Z Is For Zinnia.

Zinnia.

Zinnias make for wonderful summertime garden flowers, attracting all kinds of pollinators and many birds which feed on their seeds. Snails (and slugs) also seem to like them, not only the flowers but especially the seedlings. It’s kind of a spring tradition for me, sow zinnias and hand-pick snails and slugs around them every night until they grow to a certain stage or until snails estivate. This photo was taken in November, when snails are active again, and some zinnias are still standing.

Oh, what a poignant and beautiful photo! Click for full size.

© Nightjar, all rights reserved.

Jack’s Walk

 

©voyager, all rights reserved

It’s raining today and rather than get muddy on one of our trails Jack and I decided to stay close to home and walk on the nice, clean concrete sidewalks in our own neighbourhood. We haven’t done that in a while and it was fun to check out everyone’s gardens and see what’s come up and what’s been newly planted. Yesterday we celebrated Victoria Day, and traditionally this holiday weekend is considered the safe date to plant outdoors with no risk of frost. That means that gardeners all around get busy and get their hands dirty. It also means the end of spring bulbs and I do hate to lose the tulips. They’re one of my favourite flowers and they come in so many colours, all of them bright and cheerful. To mark their ending I’m posting these beautiful tulips belonging to one of my neighbours. I think they’re a double tulip, but I don’t know the variety.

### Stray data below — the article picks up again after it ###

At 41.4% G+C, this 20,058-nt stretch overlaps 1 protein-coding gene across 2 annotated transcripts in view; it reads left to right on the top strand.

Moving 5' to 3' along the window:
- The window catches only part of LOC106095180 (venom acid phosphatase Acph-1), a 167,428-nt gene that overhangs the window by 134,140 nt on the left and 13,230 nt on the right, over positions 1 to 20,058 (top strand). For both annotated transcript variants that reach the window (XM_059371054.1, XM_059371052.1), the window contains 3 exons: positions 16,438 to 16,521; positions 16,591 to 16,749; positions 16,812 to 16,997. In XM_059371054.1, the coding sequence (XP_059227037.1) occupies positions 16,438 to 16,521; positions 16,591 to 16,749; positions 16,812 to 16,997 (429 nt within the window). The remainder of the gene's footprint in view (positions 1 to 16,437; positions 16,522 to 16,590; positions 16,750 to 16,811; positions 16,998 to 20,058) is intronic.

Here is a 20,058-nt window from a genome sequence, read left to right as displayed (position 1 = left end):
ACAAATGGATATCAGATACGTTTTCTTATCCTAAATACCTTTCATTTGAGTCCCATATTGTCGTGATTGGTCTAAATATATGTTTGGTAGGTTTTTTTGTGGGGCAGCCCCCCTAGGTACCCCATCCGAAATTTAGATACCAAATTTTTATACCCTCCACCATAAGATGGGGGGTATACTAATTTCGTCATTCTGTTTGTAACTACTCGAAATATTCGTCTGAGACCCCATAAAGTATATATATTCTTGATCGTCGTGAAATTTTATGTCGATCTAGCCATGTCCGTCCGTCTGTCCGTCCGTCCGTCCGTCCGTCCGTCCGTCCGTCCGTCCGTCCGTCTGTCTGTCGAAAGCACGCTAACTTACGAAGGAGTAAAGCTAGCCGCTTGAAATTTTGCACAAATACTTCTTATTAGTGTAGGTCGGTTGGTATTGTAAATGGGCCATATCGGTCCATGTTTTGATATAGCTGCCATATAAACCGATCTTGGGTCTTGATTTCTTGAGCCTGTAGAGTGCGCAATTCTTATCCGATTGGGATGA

X Is For Xerophyte and Xerófito.

Xerophyte. Xerófito.

Xerophytes are drought-adapted plants, commonly found in environments where water is scarce.  An example is the cactus Opuntia ficus-indica. The fruits, seen here, are delicious but harvesting and peeling them can be quite tricky because of all the small spines, it is almost guaranteed that at least one will find its way into your skin no matter how careful you are (speaking from experience here). Bonus wasp!

The wasp looks so tiny! Click for full size.

© Nightjar, all rights reserved.

W Is For Wings.

Wings.

I think this may be a Melecta albifrons, but I’m not sure. I am sure it has wings and decided to use them with excellent timing! :) Bees flying away when I’m taking a photo is not unusual, but staying both in frame and in focus is less frequent.

Stunning shot, click for full size!

© Nightjar, all rights reserved.

U Is For Uranium and Urgeiriça.

Urgeiriça is a Portuguese village known for having been the center of the country’s biggest uranium mining complex. The first mine opened in 1913, the last closed in 2001, radioactive management throughout was always very poor to nonexistent. The environmental and human health impacts were huge and are still being dealt with, there are still people living in contaminated homes, former workers and their families waiting for compensations for occupational diseases (needless to say, that’s mostly cancer). Environmental rehabilitation is being done, slowly. Here is shown a phytoremediation plant at the mine of Cunha Baixa, in which buoyant plant mats are being used to clear contaminated waters. In the second photo you can see a close up of those heavy-metal-loving plants, they take up the heavy metals (including uranium) from the water and accumulate them in the leaves, clearing the water.

Click for full size!

© Nightjar, all rights reserved.